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Children given books from Dolly Parton's Imagination Library read more often and perform better in school - New research
Children receiving books from the Imagination Library, set up by icon Dolly Parton, read more frequently and perform better at reading and development assessments than their peers, new Swansea University research has revealed.
Dolly Parton’s Imagination Library is a book gifting programme devoted to inspiring a love of reading. Each month, enrolled children from birth to age five receive a high quality, age-appropriate book in the post, free of charge. To date, the Library has given over 185 million books to children in five countries, including the UK. The books include traditional stories and rhymes, books by beloved authors and illustrators, non-fiction content, and newly published titles.
The Swansea research, funded jointly by The Dollywood Foundation UK and Swansea University, was aimed at understanding what impact the scheme was having. Specifically, the research looked at its effect on parents’ practices and beliefs about shared reading, and the impact of shared reading on the children. It was the largest academic inquiry into the efficacy of the Imagination Library ever carried out anywhere in the world. Dr Caroline Zwierzchowska-Dod of the department of education and childhood studies at Swansea University carried out the research for her PhD, under the direction of Professor Janet Goodall. She undertook the largest survey of parents’ views on reading with 0-5 year-olds ever conducted in the UK. She drew on the results on this, along with school attainment data, interviews and a local parent survey from an area – North Lincolnshire - where the Imagination Library (IL) has been implemented successfully for over five years.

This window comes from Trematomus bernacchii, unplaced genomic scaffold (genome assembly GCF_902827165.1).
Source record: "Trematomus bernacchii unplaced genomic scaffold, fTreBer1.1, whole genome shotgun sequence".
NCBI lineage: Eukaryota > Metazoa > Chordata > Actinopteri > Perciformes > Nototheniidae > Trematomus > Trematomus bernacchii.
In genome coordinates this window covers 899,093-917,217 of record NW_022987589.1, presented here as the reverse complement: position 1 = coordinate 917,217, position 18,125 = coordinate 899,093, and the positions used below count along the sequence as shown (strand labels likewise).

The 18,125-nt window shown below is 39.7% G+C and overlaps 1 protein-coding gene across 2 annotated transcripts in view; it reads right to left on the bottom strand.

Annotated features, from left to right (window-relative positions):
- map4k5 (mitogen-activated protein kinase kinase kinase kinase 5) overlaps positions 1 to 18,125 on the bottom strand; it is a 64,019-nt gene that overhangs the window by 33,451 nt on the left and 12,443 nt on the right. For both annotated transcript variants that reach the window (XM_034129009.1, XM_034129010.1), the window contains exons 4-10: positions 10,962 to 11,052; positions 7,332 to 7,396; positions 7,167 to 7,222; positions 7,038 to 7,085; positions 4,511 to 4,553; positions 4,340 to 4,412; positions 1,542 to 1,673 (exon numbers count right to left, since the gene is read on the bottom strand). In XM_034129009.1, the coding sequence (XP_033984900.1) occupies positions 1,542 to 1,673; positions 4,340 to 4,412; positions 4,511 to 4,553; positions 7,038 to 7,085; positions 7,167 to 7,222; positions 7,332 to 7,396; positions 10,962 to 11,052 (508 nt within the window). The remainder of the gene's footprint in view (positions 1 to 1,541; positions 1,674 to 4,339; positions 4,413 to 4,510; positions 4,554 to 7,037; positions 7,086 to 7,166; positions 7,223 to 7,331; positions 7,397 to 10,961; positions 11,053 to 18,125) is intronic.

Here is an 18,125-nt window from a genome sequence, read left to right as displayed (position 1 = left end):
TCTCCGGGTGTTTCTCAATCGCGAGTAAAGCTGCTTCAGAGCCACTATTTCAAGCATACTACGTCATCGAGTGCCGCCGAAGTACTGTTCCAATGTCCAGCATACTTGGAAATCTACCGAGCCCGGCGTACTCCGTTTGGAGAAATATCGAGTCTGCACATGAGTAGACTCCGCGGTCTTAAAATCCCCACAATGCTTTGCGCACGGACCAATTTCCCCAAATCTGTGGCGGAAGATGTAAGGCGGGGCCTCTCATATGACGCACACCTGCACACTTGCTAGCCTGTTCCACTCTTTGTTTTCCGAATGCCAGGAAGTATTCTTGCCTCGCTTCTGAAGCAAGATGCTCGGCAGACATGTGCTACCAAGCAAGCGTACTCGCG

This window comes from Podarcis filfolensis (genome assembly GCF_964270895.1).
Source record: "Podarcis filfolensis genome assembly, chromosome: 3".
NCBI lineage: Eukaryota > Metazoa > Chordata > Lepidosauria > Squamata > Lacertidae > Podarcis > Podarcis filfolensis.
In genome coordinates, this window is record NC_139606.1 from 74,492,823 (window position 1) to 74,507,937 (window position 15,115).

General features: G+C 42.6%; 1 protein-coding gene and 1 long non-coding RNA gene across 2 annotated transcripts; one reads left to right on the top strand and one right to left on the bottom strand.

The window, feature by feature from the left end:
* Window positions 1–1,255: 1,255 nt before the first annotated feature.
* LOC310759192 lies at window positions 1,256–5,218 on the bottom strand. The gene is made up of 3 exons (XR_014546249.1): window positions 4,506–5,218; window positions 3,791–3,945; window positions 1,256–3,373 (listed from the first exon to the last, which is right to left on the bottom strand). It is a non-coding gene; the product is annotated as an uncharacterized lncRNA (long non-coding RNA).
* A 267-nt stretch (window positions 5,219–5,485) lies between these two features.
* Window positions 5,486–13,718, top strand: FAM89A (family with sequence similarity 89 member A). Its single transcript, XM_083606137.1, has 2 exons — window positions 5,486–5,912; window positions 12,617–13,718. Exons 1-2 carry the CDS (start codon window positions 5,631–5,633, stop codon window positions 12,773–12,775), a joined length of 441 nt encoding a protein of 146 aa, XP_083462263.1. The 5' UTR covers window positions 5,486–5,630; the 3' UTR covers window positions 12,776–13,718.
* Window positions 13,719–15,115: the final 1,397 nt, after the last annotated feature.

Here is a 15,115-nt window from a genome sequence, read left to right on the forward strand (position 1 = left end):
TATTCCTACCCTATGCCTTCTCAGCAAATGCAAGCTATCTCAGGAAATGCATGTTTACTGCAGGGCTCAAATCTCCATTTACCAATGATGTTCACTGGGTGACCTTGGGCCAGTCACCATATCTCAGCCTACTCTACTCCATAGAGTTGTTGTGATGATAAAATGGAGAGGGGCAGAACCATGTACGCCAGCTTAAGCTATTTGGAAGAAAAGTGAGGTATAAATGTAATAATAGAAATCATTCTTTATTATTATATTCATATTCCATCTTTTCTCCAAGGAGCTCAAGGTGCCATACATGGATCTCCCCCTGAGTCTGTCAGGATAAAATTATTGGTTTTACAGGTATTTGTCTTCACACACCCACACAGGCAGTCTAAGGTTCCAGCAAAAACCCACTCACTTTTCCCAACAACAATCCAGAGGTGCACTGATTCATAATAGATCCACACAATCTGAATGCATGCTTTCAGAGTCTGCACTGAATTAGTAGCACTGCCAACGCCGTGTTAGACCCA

The research showed:
Parents receiving IL books were 30% more likely to read daily with their child than parents outside the programme
Children in the IL for more than a year had a 40% increased chance of achieving the “Good Level of Development” standard, and a 54% increased chance of achieving the Early Learning Goal for reading, compared to children with similar characteristics who were not in the IL programme
This resulted in increases of 5.7% and 6.7% respectively in the number of children reaching these levels of attainment in north Lincolnshire
88% of families surveyed felt that they read more due to being in the IL programme
82% of respondents felt they had more books than they would have otherwise bought; this was true for all parents, but parents with fewer resources felt the difference most
Parents valued the increased access to books, the diversity of authors and the support it gave them to read frequently with their child
Bonding with their child was the key benefit of book sharing identified by parents
One parent said in the survey: “My son runs to check the post and when a book arrives he asks ‘Is this for me from Dolly Parton?”
Dr Caroline Zwierzchowska-Dod of Swansea University, who carried out the research, said: “The research showed that the scheme was delivering different types of benefits, for children and parents alike. Children receiving Imagination Library books had a significantly higher chance of achieving important academic milestones than their peers. They were also more likely to be reading more frequently with their parents. This strengthened parent-child bonds, which parents identified as a major benefit, helping them to learn more about their child. The curated book selection also introduced new authors into the home, which was highly valued by parents.”
Marion Gillooly, Executive Director of The Dollywood Foundation UK, said: “We are very excited about this research. We receive regular feedback from families that children love having a book delivered to them every month, and that there is great excitement around the arrival of each book. It's fantastic that we now have this robust evidence from the UK to demonstrate that families involved in the Imagination Library do read more often with their children, are much more likely to read daily, and that their children are more likely to achieve key learning milestones. Perhaps even more significant is the evidence from parents and carers that bonding with their child was a key benefit of the Imagination Library. Dolly Parton often says that you can never get enough books into the hands of enough children, and I couldn't agree more.”
Dr Zwierzchowska-Dod is currently creating an animation to share the benefits of investment in the IL programme alongside materials for children, parents, educators and other academics.